COVID-19 quarantine keeps James from defending state junior title
Ben James (NewEngland.golf photo)
COVID-19 has had a wide-ranging effect on amateur golf, rearranging the calendar, forcing tournaments to incorporate new safety protocols, and causing golfers to rethink their travel schedules.
For Ben James (Milford, Ct.), a chance to play in a major of amateur golf had unintended consequences upon returning home, resulting in losing a chance to defend his state junior title he won last year.
James won the Connecticut State Junior at Watertown Golf Club last summer, which accompanied wins at the New England Junior, the Northern Junior and the AJGA Killington Championship. With high finishes at the Connecticut Open (a tie for third) and the Connecticut Amateur (quarterfinals), his resume was strong enough to earn an invitation into the prestigious North & South Amateur at Pinehurst No. 2.
The 17-year-old James shot rounds of 77-74 to miss out on match play, but he would fully realize the cost of his trip to Pinehurst upon his return home.
On June 25, just five days before the first round of the North & South, the state of Connecticut announced a travel advisory that, ahead of July 4 weekend, requires people arriving from states with high coronavirus rates to quarantine for 14 days. North Carolina was put on that list.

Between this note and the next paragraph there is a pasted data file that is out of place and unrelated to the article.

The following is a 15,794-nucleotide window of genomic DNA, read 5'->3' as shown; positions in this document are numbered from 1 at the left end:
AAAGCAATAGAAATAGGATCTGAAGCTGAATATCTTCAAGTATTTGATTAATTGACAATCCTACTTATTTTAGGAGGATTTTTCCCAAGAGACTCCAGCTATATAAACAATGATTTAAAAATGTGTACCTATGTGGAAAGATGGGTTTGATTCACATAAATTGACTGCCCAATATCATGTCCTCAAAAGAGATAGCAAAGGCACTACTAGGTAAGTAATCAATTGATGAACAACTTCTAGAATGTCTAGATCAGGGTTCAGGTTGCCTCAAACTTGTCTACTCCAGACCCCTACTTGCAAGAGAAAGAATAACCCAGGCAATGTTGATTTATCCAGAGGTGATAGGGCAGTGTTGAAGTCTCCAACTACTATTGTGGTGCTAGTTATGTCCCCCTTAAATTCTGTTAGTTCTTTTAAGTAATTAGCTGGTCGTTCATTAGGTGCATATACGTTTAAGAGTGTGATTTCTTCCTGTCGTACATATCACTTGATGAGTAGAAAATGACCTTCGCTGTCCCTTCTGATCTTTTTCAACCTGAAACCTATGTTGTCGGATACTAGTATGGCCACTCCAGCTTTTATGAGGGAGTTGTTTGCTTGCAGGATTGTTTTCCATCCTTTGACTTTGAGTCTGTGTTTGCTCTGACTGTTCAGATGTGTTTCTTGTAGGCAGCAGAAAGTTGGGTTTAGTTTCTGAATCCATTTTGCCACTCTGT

For James, that meant that upon his return home, he would have to quarantine for two weeks. With the Connecticut Junior starting on July 6, there was no way for him to play, and he was forced to withdraw from the event.
For the tournament, this means that the 25-year streak of no repeat winners will extend another year. For James, it's a couple weeks of rest and relaxation, and then surely back to the course to chase his next title.
ABOUT THE Connecticut Junior Amateur
The Connecticut Junior Amateur Championship is
open to all Connecticut
junior golfers who have not reached their nineteenth
birthday by the
start of the event. The challenging format tests the
state's best junior
golfers over a single round of stroke play to
determine the low thirty-
two match play qualifiers. Two rounds of match play
each day culminate
in an eighteen-hole final to crown the top junior
player in Connecticut.
View Complete Tournament Information